How Fermentation Is Used At No. 9 Park
In our new series on science and cooking, we will be exploring the biology of food and how it translates to high end restaurant kitchens.
Welcome to Chefology, where married couple Ben Wolfe (a Harvard microbiologist) and Scott Jones (the chef de cuisine at No. 9 Park) explore the relationship between biology and haute cuisine. This is, quite literally, a marriage of science and cooking.
Welcome to the first installment of Chefology—but before we get started, here’s a little background on us. Ben is a Harvard PhD. He studies the microbes that give delicious flavors to cheese and other fermented foods. He is courted by cheese makers, salami producers, chefs, and hobbyists to understand the burgeoning world of fermented foods. Over the last two years, he has worked closely with Jasper Hill Farms in Vermont to understand the science and biology behind the development of their cheese.
Scott, meanwhile, works at No. 9 Park. He quit graduate school (he studied cancer biology at Harvard) to knock on doors of area restaurants, but he only wanted to work at one. A year after our engagement dinner at No. 9 Park, he started there as a line cook, picking greens, and sweeping the floor during service. Today he is the chef de cuisine, writing the menus, hiring the staff, and training those who show the same drive he did four years ago.
As our career paths have diverged, we’ve learned a lot about the similarities and differences between the lives of a scientist and a chef. In this blog, we’ll reflect on the exciting interplay between science and cooking as we experience it from day-to-day. First up? Let’s talk about fermentation.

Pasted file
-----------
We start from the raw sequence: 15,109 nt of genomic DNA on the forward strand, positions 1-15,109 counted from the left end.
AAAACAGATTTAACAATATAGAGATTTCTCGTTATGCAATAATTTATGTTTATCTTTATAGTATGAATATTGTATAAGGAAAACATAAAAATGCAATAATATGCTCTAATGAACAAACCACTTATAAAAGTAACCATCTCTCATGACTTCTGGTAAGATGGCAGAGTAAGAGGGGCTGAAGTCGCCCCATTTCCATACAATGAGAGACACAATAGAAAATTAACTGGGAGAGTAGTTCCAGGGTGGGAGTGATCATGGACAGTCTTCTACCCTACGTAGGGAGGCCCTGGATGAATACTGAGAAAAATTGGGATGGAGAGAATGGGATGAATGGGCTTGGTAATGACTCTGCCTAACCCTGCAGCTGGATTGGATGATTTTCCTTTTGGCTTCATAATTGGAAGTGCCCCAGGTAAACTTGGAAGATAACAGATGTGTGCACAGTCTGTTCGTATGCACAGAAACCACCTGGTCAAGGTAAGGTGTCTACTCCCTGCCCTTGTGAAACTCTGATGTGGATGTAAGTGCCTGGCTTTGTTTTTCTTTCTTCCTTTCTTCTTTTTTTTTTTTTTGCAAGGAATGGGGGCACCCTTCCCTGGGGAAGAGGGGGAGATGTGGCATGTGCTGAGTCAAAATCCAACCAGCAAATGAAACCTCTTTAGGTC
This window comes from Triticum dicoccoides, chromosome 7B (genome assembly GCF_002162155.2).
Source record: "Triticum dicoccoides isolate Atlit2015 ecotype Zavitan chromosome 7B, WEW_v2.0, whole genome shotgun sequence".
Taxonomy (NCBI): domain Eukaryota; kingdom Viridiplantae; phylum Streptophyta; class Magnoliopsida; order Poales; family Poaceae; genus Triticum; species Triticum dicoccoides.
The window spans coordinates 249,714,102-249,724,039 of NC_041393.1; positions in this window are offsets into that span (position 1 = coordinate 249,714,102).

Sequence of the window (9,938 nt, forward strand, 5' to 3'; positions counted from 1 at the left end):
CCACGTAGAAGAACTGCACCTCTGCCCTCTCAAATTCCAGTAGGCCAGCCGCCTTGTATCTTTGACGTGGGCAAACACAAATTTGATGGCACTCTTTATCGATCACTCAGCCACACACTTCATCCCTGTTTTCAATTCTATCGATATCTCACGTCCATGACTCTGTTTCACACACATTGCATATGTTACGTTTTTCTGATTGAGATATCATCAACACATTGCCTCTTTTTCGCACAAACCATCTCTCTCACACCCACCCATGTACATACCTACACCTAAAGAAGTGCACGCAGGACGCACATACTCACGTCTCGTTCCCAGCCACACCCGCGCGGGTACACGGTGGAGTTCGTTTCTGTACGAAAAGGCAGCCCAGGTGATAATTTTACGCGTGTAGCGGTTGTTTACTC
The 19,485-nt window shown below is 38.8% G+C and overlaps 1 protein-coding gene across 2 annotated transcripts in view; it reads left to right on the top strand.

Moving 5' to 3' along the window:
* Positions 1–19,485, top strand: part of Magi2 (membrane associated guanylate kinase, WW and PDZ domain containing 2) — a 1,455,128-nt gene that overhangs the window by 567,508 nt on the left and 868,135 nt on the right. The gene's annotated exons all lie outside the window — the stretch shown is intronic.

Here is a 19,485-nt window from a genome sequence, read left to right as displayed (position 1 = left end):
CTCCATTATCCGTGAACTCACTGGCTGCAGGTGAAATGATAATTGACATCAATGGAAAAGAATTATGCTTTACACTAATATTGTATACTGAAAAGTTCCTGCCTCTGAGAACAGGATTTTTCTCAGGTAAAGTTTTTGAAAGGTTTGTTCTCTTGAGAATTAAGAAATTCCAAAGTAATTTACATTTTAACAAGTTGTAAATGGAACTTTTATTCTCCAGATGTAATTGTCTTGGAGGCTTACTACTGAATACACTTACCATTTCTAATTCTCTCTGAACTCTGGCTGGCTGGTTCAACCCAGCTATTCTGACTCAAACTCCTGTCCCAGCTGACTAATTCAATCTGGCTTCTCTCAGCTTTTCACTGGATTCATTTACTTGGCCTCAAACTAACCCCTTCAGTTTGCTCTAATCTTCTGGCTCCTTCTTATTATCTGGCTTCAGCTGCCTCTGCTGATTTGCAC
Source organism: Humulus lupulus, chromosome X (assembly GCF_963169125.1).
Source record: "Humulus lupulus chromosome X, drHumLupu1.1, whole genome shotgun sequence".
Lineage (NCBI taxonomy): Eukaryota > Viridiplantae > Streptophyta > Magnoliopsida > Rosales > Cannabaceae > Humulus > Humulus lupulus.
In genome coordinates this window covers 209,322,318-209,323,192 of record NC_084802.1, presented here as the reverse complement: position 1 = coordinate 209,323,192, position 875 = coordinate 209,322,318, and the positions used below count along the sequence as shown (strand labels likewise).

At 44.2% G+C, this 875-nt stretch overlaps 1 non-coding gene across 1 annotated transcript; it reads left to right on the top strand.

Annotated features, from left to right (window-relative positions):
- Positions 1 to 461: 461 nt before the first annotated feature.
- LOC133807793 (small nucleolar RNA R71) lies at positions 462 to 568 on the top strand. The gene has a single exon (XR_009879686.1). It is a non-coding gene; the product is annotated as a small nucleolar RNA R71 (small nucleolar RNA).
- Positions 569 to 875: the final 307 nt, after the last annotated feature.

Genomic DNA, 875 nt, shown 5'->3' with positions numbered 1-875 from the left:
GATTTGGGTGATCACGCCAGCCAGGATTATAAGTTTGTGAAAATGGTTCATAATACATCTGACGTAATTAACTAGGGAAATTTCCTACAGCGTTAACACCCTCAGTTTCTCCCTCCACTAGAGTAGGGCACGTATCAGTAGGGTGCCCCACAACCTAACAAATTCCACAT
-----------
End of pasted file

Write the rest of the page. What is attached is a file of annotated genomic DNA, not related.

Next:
Fermented sunchokes (bottom left) are used as ingredients No. 9 Park.
Rotting food. In the restaurant industry, it’s a red flag for health inspectors and a great way to lose profit. But in kitchens of some of the finest restaurants in the world, rotting food has become a symbol of culinary innovation. As the Sandor Katz fermentation revival has swept across the food world, savvy diners are being drawn to menus featuring ingredients that are cured, pickled, and aged.
In the simplest terms, fermentation is controlled rot. Microbes (bacteria and fungi) eat sugars in the raw ingredients and produce wastes or byproducts that are useful and delicious to us. Lactic fermentations, where bacteria eat the sugars and produce lactic acid, are what give us fermented dairy products like cheese and fermented vegetables like sauerkraut. Alcoholic fermentations give us booze. And acetic fermentations give us various forms of acetic acid, commonly known as vinegar.
Sauerkraut and yogurt are lovely, but how can we incorporate fermentation into fine dining to satisfy the continuous quest for new flavors and ingredients? Here are two dishes that we worked on together for the menu at No. 9 Park using Ben’s knowledge of the microbiology and Scott’s knowledge of crafting a fine dining tasting menu.
At No. 9 Park, Scott ferments Jerusalem artichokes, or sunchokes, that he buys from Eva’s Garden. When fresh, sunchokes have an earthy, nutty, and vegetal flavor. These starchy tubers are sometimes called called a “fartichoke” because of their ability to cause gas when eaten raw. Your body can’t digest the compound inulin that is abundant in these root vegetables, but the beneficial bacteria in your gut can. When those bacteria in your colon get busy, they produce a lot of flatulence.